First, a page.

Edgar "Chucky" Eduardo Aceves, 26, and his father, Eduardo Aceves-Murillo, 45, both of Oxnard, are charged in a six-count indictment that was returned yesterday afternoon by a federal grand jury. The indictment charges the Aceves with conspiracy to bring and transport illegal aliens for financial gain and related violations. Also named in the indictment are Eduardo's daughter, Claudia Aceves, 22; two other Oxnard residents, David Fernandez, 29, and Gladys Anilu Leal, 24; and Jose Enrique Rodriguez, Jr., 23, of National City, Calif.
According to the indictment, Edgar and Eduardo Aceves, who own Chucky's Auto Repair and Aceves Upholstery, bought extended cab pick-up trucks and SUVs, then modified the vehicles to smuggle illegal aliens into the United States. The indictment describes how they constructed hidden compartments behind the rear bench seats of the pick-up trucks, in audio speaker boxes, and in the center consoles of pick-ups and SUVs. At least one illegal alien, who was confined inside one of the compartments for a long period, suffered second-degree burns when the compartment overheated.
The defendants are accused of using the specially equipped vehicles to smuggle illegal aliens -including convicted criminals and unaccompanied juveniles - into the United States through ports of entry along the California-Mexico border. Based on evidence the organization knowingly smuggled criminal aliens into the country, the United States Attorney's Office is charging members of the Aceves family with conspiring to smuggle previously deported aliens who had been convicted of aggravated felonies. This case marks the first time the charge, which carries enhanced penalties, has been used in the Central District of California.
"Criminal aliens are a known threat to residents of the United States," said United States Attorney Thomas P. O'Brien. "My office devotes significant resources to identify, prosecute and incarcerate illegal aliens who commit other crimes while in this country. This alien smuggling ring knowing helped at least two criminal aliens enter the United States, and that conduct will lead to longer sentences."
The indictment describes 25 smuggling incidents involving the Aceves organization going back nearly three years. The defendants allegedly charged aliens up to $3,000 to transport them from Mexico to Los Angeles and Ventura counties.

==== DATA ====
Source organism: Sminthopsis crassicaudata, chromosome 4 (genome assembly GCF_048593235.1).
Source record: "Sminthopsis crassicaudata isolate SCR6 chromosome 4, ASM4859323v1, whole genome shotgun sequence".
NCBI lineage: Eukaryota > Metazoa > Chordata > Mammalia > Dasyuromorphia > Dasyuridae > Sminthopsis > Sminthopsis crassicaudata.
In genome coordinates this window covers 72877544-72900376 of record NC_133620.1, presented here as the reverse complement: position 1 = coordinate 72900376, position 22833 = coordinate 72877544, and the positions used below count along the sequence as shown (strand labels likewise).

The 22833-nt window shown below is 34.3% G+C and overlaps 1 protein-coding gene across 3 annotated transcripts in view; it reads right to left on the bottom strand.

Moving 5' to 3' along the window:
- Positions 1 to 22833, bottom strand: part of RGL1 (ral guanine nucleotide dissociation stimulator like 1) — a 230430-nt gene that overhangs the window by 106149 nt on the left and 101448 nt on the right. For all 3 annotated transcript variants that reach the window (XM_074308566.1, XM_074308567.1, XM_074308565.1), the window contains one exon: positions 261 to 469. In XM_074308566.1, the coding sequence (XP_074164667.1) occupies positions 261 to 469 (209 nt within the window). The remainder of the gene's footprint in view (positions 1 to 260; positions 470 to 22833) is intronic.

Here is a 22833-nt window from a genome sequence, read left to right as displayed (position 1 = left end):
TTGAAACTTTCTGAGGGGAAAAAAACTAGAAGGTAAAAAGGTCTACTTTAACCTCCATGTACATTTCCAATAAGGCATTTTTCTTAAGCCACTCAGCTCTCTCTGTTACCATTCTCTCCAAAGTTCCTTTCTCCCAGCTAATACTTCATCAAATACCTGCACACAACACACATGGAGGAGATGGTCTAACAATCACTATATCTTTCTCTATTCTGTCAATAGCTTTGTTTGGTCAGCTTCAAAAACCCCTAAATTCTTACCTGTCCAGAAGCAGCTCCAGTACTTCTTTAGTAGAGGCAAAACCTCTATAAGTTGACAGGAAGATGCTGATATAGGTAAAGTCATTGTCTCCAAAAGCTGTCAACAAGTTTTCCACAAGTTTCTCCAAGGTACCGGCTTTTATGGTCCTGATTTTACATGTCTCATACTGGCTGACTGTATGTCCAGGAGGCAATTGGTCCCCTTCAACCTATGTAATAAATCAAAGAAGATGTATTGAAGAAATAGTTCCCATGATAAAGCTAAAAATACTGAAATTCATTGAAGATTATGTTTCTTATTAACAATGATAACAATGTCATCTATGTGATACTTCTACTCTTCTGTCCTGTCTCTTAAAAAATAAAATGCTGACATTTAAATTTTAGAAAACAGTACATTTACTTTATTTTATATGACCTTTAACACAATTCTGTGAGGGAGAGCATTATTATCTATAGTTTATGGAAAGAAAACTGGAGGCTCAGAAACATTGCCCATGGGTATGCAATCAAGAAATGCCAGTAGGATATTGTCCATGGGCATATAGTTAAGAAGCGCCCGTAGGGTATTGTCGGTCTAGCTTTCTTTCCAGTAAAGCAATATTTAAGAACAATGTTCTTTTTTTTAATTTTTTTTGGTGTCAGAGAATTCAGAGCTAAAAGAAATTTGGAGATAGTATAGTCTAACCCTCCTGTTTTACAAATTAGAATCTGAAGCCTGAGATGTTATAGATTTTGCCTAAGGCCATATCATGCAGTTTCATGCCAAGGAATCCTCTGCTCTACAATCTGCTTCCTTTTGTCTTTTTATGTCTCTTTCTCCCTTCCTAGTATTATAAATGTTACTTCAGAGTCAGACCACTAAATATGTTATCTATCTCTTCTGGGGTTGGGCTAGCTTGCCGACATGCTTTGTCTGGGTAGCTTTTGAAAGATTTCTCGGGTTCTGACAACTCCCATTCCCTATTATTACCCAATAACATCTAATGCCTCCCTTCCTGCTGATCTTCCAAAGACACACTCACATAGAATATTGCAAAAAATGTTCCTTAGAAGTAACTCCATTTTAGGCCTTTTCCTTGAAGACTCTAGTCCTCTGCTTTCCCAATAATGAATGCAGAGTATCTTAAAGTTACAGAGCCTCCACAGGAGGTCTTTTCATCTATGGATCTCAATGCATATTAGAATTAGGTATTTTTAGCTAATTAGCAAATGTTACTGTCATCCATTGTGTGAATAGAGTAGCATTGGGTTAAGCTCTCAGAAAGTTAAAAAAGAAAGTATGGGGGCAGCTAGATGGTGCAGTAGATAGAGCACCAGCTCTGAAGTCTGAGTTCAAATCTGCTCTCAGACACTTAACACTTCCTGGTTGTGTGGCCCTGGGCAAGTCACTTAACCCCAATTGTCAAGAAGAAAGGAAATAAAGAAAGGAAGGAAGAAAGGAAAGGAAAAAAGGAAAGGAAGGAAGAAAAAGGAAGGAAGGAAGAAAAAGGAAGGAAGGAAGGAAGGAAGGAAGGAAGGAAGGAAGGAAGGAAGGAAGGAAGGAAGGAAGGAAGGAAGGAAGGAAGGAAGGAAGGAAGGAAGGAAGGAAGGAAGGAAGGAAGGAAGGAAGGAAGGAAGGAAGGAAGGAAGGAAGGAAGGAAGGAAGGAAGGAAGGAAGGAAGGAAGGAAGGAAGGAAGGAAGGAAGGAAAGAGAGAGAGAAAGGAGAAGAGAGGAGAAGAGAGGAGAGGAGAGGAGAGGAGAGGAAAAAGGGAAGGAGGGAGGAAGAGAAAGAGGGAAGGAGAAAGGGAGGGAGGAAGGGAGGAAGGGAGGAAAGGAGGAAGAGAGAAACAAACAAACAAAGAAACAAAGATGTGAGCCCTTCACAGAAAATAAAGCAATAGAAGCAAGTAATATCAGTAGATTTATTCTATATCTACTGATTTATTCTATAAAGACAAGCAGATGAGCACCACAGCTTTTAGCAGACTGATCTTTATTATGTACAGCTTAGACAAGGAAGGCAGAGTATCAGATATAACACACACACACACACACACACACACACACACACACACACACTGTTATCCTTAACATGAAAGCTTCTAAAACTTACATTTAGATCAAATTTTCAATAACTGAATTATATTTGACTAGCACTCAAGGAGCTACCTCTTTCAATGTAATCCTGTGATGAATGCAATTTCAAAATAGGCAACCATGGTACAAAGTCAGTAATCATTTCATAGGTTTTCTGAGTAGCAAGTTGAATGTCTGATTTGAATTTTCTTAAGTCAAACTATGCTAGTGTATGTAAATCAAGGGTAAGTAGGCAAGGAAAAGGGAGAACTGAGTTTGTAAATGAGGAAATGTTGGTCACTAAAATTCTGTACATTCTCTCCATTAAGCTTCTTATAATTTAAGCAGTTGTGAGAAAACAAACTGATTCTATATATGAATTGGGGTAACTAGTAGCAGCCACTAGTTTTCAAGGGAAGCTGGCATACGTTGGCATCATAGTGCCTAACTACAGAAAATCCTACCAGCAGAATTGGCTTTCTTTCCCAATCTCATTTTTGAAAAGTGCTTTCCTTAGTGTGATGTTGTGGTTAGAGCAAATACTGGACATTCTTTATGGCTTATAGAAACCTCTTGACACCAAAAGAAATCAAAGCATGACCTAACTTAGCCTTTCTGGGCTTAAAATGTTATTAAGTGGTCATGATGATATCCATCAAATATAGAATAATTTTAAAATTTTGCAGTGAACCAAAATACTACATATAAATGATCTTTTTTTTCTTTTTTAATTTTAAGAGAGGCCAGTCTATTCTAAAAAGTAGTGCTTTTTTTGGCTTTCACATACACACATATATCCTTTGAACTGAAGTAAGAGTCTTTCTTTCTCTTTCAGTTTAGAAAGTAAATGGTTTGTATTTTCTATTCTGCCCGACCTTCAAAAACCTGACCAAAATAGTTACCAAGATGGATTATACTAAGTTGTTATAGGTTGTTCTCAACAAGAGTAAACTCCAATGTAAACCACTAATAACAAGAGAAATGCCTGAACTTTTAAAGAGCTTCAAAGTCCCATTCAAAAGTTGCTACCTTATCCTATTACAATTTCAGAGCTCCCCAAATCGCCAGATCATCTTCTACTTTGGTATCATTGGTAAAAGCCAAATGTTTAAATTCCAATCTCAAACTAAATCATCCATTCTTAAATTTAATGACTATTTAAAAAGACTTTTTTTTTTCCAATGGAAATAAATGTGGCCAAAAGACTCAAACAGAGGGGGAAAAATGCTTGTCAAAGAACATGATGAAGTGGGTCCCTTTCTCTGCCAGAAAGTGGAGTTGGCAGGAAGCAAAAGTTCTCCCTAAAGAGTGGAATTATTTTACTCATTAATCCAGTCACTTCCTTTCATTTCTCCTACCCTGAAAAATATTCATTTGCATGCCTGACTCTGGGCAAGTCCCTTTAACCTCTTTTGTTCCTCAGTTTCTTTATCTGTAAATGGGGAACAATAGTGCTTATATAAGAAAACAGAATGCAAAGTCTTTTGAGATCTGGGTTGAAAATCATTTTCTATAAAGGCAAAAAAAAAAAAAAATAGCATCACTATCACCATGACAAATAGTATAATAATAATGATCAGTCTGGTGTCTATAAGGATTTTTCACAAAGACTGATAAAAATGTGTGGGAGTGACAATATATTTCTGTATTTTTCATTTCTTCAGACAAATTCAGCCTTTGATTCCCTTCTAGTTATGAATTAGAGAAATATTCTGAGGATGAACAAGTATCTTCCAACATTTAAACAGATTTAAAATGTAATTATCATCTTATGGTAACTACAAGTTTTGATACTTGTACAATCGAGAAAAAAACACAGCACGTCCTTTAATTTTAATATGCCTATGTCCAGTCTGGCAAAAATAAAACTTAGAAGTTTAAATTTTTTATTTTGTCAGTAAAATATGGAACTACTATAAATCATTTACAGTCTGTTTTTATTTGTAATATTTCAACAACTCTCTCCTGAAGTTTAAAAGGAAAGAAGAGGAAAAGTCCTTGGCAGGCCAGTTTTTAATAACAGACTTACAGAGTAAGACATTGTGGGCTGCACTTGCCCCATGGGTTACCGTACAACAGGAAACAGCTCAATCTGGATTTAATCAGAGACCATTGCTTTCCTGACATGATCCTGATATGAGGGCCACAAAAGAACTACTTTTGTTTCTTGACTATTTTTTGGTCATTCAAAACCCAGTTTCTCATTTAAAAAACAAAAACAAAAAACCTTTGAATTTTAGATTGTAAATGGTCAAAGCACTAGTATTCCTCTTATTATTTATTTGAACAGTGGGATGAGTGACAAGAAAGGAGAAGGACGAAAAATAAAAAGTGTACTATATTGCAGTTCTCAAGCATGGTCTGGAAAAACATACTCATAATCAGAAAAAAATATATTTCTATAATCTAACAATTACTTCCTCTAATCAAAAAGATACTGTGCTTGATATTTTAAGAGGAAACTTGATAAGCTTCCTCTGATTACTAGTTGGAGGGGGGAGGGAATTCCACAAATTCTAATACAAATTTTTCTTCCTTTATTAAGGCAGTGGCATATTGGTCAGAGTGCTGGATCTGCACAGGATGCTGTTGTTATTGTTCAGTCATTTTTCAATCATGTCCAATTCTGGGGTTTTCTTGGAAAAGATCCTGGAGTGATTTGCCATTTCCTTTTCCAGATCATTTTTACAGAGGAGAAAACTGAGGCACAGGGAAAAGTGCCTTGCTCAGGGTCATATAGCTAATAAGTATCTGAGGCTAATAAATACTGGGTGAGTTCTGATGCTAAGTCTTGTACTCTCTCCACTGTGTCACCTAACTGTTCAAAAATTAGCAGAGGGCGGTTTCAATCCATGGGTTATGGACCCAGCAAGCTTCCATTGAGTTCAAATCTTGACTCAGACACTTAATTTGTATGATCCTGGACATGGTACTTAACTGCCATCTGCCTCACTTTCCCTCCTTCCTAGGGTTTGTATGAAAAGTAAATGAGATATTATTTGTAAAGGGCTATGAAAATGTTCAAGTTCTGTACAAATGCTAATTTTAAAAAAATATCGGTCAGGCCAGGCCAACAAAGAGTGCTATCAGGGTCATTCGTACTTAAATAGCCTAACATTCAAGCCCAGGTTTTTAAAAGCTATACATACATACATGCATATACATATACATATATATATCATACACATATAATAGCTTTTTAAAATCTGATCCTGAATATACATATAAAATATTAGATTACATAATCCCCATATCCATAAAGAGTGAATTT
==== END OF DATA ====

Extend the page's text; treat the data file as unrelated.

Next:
"This criminal organization went to great lengths to conceal their smuggling clients, but ultimately these defendants could not hide from the law," said Kevin Kozak, deputy special agent in charge for the ICE office of investigations in Los Angeles. "This case shows yet again the desperate measures human smugglers will employ, and the risks they'll take with others' lives, all in an effort to turn a profit."
The defendants are expected to make their initial appearances in United States District Court in Los Angeles this afternoon. The indictment alleges a conspiracy to bring and transport illegal aliens for private financial gain; bringing illegal aliens for private financial gain; and aiding, assisting, and conspiring to permit certain aliens to enter the United States. If convicted, Edgar and Eduardo Aceves each face mandatory minimum sentences of three years in federal prison. Edgar Aceves faces a statutory maximum sentence of 35 years in prison, and his father could be sentenced to as much as 25 years.
Today's arrests are the latest development in an investigation that began more than two years ago. In March 2007, ICE agents executed four search warrants related to the case and arrested Arturo Rodriguez-Leon, 40, of Oxnard. Rodriguez-Leon pleaded guilty in September 2007 to smuggling a previously deported aggravated felon into the United States and is scheduled to be sentenced
The case is being prosecuted by the U.S. Attorney's Office for the Central District of California. ICE received substantial assistance in the investigation from U.S. Customs and Border Protection, including the San Diego Border Patrol Sector's Smuggling Interdiction Group. The Ventura County Sheriff's Department also played a prominent role in the case and in today's enforcement action.
Editor's Note: Digital photos of some of the hidden compartments allegedly used by this smuggling organization are available on the ICE website at www.ice.gov or by contacting the ICE office of public affairs at (949) 360-3096.